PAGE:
Saturday, July 16, 2011

Living With Learning Disabilities as an Adult

There is a basic assumption that I am intelligent because
a) I'm a teacher
b) I have an advanced graduate degree
c) I'm a writer (not prolific, true, but one of these days ...)

This is kind of a difficult topic for me to get into because it crosses into the personal more than I'm necessarily comfortable with, but I strongly believe that this is a topic that is under-addressed in society.

I found out when I was a junior in high school, after eleven years of public education, having my IQ tested numerous times (it's in the "superior" range, but I miss out on "genius" by a few points ;-)), and being dismissed as lazy and academically apathetic by virtually all of my teachers, that I have two specific learning disabilities. Several years later, ADHD was added to the mix.

I never had an IEP (special education plan) because my mother did not want me to be enabled. Her philosophy was that life was not going to make accommodations to my disabilities, so I might as well get used to it. Furthermore, I was pretty much about to graduate high school by the time anything would have been in place, so what was the point?

My disabilities were identified through an assessment done at Children's Hospital in Boston, and I cannot say enough good things about that experience. The staff there gave me specific ways that I could take control of both my education and my life (such as recording teacher lectures with a tape recorder, taking tests in silent locations, and so on), and I was a straight-A student my senior year of high school (good thing, too, considering the spotty transcript that preceded that year).

What I had that many students with disabilities don't is an exceptional strength that offset the weaknesses to a degree that I could function to some degree. In my case, of course, it was in the area of reading and, even more so, writing.

I could write an essay about something that I had no idea about, and my teachers would read them aloud as gold standards. I always felt a little guilty about this, but it was how things rolled.

I also have a quasi-photographic visual memory, which has probably been an even greater boon. If I see something, I will remember it with almost total recall, which is kind of a cool skill, I suppose. I am the master of the game Memory ;)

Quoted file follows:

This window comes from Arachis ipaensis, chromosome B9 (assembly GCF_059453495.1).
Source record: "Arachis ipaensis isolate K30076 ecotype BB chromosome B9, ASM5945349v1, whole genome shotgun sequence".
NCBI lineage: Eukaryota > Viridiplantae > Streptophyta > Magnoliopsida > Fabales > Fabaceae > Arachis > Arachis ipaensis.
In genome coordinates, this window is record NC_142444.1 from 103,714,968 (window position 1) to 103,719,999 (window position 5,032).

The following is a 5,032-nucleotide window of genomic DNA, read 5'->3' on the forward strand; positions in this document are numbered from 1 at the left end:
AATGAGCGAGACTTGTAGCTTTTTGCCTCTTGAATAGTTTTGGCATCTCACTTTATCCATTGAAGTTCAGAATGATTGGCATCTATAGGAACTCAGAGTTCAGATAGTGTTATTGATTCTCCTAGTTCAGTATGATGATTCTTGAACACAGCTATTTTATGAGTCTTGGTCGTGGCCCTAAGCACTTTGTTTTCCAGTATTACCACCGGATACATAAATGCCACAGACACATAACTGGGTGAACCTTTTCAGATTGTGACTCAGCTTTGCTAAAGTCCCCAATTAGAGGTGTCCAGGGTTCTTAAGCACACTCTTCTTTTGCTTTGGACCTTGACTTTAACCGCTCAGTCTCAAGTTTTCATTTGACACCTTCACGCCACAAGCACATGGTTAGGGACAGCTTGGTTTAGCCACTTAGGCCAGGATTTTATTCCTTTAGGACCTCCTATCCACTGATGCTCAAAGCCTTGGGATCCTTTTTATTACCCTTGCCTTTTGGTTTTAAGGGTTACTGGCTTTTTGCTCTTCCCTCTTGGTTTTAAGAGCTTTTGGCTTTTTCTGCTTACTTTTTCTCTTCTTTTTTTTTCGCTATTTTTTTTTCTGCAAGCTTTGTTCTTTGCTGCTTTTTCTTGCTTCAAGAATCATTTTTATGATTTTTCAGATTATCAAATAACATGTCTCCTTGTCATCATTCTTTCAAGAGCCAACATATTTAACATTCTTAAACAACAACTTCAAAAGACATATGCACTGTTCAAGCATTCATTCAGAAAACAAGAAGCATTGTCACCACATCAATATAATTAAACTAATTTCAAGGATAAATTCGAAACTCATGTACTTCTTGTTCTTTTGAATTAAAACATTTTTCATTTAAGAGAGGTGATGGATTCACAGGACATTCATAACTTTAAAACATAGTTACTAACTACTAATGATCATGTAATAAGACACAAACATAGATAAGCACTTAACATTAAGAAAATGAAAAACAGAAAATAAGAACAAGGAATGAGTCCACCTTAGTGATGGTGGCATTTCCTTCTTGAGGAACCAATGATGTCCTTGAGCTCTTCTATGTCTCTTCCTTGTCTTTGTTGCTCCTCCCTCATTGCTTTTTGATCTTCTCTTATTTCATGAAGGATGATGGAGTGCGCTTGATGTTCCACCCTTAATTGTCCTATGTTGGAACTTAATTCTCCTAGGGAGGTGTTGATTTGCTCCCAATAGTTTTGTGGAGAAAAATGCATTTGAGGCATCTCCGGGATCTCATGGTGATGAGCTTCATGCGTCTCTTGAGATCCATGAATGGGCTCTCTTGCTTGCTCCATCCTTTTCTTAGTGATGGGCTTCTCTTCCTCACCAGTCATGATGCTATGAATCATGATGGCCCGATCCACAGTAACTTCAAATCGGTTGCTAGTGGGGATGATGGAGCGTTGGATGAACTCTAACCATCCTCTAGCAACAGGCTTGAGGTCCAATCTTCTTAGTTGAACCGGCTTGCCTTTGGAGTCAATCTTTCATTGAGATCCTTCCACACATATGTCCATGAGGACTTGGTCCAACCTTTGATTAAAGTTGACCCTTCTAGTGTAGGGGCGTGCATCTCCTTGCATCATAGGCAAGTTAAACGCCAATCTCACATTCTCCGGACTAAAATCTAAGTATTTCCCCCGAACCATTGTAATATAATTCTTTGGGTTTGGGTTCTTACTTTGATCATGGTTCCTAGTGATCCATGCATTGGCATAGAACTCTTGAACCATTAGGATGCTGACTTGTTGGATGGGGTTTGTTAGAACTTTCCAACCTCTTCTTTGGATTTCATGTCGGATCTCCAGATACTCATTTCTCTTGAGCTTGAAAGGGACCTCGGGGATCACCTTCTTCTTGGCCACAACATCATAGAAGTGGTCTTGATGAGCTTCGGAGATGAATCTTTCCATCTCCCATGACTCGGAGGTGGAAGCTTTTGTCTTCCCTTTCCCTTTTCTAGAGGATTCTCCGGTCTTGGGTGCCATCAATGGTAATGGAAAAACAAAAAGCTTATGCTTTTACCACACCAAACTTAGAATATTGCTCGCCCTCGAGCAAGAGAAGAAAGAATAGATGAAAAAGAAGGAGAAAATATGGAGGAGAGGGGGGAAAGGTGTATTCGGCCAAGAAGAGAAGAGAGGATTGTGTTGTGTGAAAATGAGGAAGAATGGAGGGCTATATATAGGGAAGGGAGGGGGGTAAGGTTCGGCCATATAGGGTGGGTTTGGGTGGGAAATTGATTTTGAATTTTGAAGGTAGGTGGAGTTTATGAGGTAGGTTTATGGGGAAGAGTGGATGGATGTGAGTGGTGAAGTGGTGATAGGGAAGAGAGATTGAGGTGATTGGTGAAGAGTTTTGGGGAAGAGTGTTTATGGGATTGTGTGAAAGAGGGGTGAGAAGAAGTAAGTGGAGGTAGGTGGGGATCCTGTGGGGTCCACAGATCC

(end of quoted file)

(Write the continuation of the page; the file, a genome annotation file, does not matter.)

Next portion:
As an educator, I know that there is a label for students like I was--"twice exceptional", which basically means that I had both disabilities and areas of incredible strength.

But my intent with this post isn't to talk about my educational experiences, which would be, I suppose, kind of an interesting post in its own right and might happen one of these days.

No, it's to contemplate how my abilities, much as I know and understand them, have impacted me as an adult. This is an important discussion, I think, because schools today are actually really quick to identify students as disabled, to mass produce IEPs and 504 plans that provide what amounts to "blanket coverage" to ensure a degree of success in school but does not necessarily prepare a disabled child for real life.

I can't speak to a lot of disabilities, but I can bring up the three areas that I have personal experience with.

#1: Auditory Processing

There is absolutely nothing wrong with my hearing, per se, but I miss a lot of what I "hear" because there is a crossed wire (or something) in my brain that doesn't allow me to process what I hear.

This is one of the reasons that I avoid the telephone. It's not that I don't want to talk to people, but if there is any sort of background noise whatsoever (other people talking, the television being on, even something as simple as a fan or a car's engine), I'll more often than not let an incoming call go to voice mail.

It's kind of embarrassing to say, "What?" every time someone else talks.

I also have a tendency to avoid loud crowds of people for the same reason. I have to really struggle to follow conversations (I learned some lip reading through the staff at Children's, but I'm not great at it), and sometimes it's just not worth the trouble.

What I most enjoy, though, is that most professional development offered to teachers is of the "stand and deliver" school of thought. If I don't have something visual to follow, it's sort of like being back in history class listening as hard as I could to a lecture that went in one ear and out the other.